Date of Award


Document Type

Open Access Dissertation

Degree Name

Doctor of Philosophy in Chemical Engineering (PhD)

Administrative Home Department

Department of Chemical Engineering

Advisor 1

Rebecca G. Ong

Committee Member 1

Caryn Heldt

Committee Member 2

Tara L. Bal

Committee Member 3

Xinfeng Xie


In the modern forest industry, the need for bio-based, renewable, and environmentally-benign wood preservatives is increasing. Preservatives are used to prevent or limit decay and there has been an increasing interest in developing wood preservatives from renewable materials. To support the need for bio-based, environmentally-friendly preservatives, this work employed kraft lignin as a raw material to produce a novel bio-based wood preservative.

For the first project, a statistical design of experiments approach in Minitab® was used to study how fractionation process variables during acid precipitation of lignin influence the lignin mass yield and characteristics. After precipitating lignin from black liquor, we found a positive correlation between temperature, mass yield, molecular weight and dark coloration. For pH < 4, condensation of molecular fragments and sorption onto larger chains seem to drive the precipitation process. The optimum precipitation conditions were found to be pH 1.7, 85 °C, 2.5 hours.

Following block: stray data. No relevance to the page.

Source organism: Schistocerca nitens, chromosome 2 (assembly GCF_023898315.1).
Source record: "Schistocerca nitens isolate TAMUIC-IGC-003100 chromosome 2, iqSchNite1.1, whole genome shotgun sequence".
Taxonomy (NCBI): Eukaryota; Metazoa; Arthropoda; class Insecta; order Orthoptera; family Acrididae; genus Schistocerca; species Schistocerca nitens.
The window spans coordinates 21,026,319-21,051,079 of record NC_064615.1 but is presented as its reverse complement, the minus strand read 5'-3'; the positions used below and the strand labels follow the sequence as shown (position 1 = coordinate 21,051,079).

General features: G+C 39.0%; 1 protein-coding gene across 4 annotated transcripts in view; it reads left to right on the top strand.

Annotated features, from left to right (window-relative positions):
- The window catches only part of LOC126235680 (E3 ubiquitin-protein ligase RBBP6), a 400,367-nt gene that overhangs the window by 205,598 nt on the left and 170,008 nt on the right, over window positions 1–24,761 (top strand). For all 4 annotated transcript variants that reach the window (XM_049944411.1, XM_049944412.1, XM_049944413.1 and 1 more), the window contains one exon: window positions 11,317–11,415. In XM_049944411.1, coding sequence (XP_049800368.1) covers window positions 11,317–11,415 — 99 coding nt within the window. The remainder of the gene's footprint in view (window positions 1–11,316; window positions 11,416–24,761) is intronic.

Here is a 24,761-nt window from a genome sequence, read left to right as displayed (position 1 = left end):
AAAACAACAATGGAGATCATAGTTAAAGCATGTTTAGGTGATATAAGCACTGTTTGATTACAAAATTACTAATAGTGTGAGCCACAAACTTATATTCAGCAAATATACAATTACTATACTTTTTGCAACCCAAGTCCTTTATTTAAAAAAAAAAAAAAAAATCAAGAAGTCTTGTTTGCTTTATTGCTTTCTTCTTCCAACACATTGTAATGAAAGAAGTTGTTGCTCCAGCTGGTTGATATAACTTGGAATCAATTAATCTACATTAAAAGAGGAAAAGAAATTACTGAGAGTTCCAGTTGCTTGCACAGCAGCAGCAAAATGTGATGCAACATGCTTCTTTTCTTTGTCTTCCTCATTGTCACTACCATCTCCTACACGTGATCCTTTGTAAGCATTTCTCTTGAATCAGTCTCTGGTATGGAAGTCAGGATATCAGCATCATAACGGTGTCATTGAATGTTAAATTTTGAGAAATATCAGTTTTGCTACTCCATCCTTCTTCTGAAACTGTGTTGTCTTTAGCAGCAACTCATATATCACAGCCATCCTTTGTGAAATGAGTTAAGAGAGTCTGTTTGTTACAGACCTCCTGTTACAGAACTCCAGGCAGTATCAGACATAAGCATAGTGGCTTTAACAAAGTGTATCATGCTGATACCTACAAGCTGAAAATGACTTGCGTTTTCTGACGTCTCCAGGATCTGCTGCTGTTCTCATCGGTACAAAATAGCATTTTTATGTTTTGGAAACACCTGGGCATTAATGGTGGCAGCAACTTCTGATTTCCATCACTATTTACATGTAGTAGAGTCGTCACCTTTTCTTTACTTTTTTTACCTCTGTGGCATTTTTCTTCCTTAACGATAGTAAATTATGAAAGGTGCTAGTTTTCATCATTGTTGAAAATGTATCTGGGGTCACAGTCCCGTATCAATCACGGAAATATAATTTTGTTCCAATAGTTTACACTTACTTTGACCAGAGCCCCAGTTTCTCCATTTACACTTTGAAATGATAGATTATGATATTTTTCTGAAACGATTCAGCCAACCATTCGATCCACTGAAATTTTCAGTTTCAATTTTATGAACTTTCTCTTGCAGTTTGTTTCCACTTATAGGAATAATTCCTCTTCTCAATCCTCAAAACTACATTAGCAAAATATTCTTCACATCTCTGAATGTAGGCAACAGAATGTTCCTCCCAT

In the second study, the recovered kraft lignin was dissolved without further modification in tetrahydrofuran and inserted dropwise into a water/ethanol solution containing sacrificial surfactant templates, to produce innovative, monodispersed, hollow, double-shell nanocapsules via two-step self-assembly. The nanocapsules were loaded with propiconazole and preserved in water to investigate the release mechanism of the system. The nanocapsules had an average hydrodynamic diameter of 242 ± 33 nm, and encapsulated propiconazole at an efficiency of 56 ± 2 %.

In the third project, the water-dispersible, biologically-activated preservative system, which consisted of the double-shelled nanocapsule encapsulating propiconazole, was tested for its synergistic biocidal efficacy at combating Gleophyllum trabeum decay in southern yellow pine wood. Following three months of soil-jar incubation, only 20.1 ± 2.1 % weight loss was observed from vacuum-pressure impregnation compared to 42.1 ± 9.5 % from control blocks with no preservative, 43.8 ± 7.1 % from blocks vacuum-pressure treated with propiconazole, and 16.4 ± 3.8 % from blocks vacuum-pressure treated with a standard inorganic preservative, chromated copper arsenate (CCA).

In conclusion, the novel preservative system is a viable bio-based fungicide. The double-shell nanocapsule could replace non-biodegradable actives in preservatives employing propiconazole as a co-biocide. Furthermore, this novel synthetic methodology will support designing lignin nanoparticles for different uses.